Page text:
information signs at station, they also have the old BR logo printed
on them.
Why does this still happen?


London Overground is effectively a Train Operating Company on the national
rail network, just like One, c2c, SouthWest Trains, any others you may care
to mention, therefore the railway logo is still valid. TfL choose to
substantiate that with the Overground label which, given that they own
London Overground, is a fairly obvious thing to do.

Best Wishes,
LEWIS


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Old December 29th 07, 12:49 AM posted to uk.transport.london
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Default Old BR logo on London Underground

On Dec 29, 12:36 am, "Lew 1"
wrote:
It suddenly struck me yesterday when I was up in London, why do TFL
still use the old British Rail logo? Whenever you get to a station
with an overground rail connection, there are signs saying "Trains"
with an arrow and the old logo.


It's *not* an old logo. Every railway station in the country shows that
logo - its accepted as the standard design in the UK meaning "Railway",
regardless of who is running the trains. National Rail still use it, maps
still use it... why would you change it? (Incidentally, what is the name of
this logo, I remember someone telling me once but I have forgotten!)

In fact I'd also like to what they
think the things that run on the Underground are if not "trains"?


In non enthusiast speak, they are tubes - even the sub-surface stock. So,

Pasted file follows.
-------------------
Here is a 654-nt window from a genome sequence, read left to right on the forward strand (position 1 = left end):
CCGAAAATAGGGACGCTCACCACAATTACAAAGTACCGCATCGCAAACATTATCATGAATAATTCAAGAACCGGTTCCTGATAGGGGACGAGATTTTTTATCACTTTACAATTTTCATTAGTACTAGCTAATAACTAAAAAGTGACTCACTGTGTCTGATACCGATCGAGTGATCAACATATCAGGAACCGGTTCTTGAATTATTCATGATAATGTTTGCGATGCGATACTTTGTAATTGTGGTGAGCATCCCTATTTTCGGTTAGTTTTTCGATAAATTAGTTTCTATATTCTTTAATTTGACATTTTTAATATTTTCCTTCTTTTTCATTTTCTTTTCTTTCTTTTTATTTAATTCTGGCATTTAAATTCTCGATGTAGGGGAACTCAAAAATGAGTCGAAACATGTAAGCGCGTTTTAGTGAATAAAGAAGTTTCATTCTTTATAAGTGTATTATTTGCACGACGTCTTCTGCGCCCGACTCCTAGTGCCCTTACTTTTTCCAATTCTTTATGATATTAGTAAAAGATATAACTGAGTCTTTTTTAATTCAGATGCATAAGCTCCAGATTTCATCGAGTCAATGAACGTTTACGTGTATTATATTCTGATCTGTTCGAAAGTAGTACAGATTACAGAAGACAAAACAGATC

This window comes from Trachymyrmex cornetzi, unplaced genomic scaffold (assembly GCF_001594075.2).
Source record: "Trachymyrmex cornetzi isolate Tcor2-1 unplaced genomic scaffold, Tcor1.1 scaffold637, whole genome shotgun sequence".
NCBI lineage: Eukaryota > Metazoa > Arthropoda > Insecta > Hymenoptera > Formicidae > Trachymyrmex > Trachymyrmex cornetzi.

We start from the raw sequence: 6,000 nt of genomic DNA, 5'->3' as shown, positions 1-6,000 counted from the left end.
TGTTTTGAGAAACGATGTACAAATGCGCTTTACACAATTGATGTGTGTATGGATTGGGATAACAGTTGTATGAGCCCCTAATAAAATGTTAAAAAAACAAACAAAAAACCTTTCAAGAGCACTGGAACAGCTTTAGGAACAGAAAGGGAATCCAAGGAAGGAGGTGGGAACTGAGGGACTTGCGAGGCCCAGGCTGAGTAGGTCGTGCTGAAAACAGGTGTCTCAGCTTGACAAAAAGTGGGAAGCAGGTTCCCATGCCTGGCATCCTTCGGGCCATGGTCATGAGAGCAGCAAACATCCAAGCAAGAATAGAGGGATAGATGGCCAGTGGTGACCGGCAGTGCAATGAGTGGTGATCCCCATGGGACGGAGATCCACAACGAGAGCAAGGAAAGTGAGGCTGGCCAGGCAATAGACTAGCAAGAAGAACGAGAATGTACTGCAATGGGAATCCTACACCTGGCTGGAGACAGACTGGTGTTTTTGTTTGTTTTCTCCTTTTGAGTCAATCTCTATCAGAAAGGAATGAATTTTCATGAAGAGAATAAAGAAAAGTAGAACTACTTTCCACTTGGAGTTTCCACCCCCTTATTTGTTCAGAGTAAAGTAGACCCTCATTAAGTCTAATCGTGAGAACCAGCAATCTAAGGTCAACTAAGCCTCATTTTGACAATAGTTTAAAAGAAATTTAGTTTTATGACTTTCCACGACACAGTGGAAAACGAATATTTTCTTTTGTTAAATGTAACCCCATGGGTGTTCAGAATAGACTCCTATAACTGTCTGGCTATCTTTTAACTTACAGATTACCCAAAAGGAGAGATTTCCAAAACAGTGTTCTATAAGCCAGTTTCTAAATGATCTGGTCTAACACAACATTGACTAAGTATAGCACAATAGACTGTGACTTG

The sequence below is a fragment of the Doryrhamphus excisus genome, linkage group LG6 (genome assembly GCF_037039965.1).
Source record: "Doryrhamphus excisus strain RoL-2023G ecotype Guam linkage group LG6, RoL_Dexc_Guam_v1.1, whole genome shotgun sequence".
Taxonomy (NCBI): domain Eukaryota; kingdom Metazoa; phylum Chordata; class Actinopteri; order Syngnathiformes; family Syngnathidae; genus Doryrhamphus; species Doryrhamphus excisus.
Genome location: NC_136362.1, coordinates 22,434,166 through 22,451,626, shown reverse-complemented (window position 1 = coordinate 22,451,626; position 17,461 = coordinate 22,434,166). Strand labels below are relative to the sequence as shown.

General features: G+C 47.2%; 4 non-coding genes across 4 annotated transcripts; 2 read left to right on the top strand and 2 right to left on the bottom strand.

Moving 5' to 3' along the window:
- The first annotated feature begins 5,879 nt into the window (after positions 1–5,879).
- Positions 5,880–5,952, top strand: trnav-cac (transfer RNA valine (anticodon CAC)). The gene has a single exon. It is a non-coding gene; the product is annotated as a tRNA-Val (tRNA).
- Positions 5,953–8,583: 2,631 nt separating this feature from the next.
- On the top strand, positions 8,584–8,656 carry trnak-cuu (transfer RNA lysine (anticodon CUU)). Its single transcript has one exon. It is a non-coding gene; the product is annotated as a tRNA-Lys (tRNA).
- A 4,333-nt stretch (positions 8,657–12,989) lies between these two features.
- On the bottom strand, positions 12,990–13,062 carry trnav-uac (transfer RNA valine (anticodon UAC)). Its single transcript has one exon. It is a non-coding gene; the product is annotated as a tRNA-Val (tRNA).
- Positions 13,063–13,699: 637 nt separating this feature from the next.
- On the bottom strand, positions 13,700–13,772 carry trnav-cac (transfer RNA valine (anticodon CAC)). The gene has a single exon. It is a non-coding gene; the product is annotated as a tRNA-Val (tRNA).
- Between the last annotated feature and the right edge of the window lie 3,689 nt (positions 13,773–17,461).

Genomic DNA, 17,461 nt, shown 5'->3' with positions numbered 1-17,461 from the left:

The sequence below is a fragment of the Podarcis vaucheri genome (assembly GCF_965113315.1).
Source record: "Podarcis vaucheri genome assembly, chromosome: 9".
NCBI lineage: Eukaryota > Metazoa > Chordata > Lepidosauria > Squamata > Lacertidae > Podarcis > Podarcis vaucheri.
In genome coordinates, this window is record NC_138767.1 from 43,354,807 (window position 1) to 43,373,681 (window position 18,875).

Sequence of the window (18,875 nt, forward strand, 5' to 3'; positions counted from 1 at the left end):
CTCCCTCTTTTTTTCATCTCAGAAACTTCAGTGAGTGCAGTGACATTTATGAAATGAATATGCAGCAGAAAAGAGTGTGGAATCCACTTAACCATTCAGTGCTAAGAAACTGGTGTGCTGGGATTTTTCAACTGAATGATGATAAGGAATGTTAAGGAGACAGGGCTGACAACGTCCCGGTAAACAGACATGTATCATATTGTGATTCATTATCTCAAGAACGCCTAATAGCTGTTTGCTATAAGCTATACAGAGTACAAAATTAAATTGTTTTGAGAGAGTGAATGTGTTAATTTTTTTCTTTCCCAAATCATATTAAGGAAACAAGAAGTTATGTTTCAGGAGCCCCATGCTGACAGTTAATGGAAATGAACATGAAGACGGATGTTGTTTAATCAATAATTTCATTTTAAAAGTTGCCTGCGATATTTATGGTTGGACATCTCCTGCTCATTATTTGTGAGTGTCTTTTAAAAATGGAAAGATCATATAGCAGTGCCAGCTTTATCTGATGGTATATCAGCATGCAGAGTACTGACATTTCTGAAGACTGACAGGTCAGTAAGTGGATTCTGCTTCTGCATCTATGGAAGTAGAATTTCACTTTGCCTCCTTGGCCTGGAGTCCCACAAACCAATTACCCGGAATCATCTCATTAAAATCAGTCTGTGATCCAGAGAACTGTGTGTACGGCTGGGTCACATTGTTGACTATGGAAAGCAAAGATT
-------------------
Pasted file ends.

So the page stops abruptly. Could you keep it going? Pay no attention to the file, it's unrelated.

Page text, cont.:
the rail symbol and the word trains quite easily conveys National Trains.

On the southbound Bakerloo platfrom at Waterloo, there's still a sign
that says "British Rail" in blue illuminated glass. Its on both sides
of the sign, so I wonder of this is a deliberate.


I doubt it, but why change it? It is blindingly obvious what it means. Plus,
whilst British Rail as an organisation may be defunct, the term "british
rail" is still an accurate description of where the sign is pointing too.
Plus, these days, if you put the TOC name on it you'll have to replace the
sign every few years.

Now, If you look at the new "Overground" stickers going up on the
information signs at station, they also have the old BR logo printed
on them.
Why does this still happen?


London Overground is effectively a Train Operating Company on the national
rail network, just like One, c2c, SouthWest Trains, any others you may care
to mention, therefore the railway logo is still valid. TfL choose to
substantiate that with the Overground label which, given that they own
London Overground, is a fairly obvious thing to do.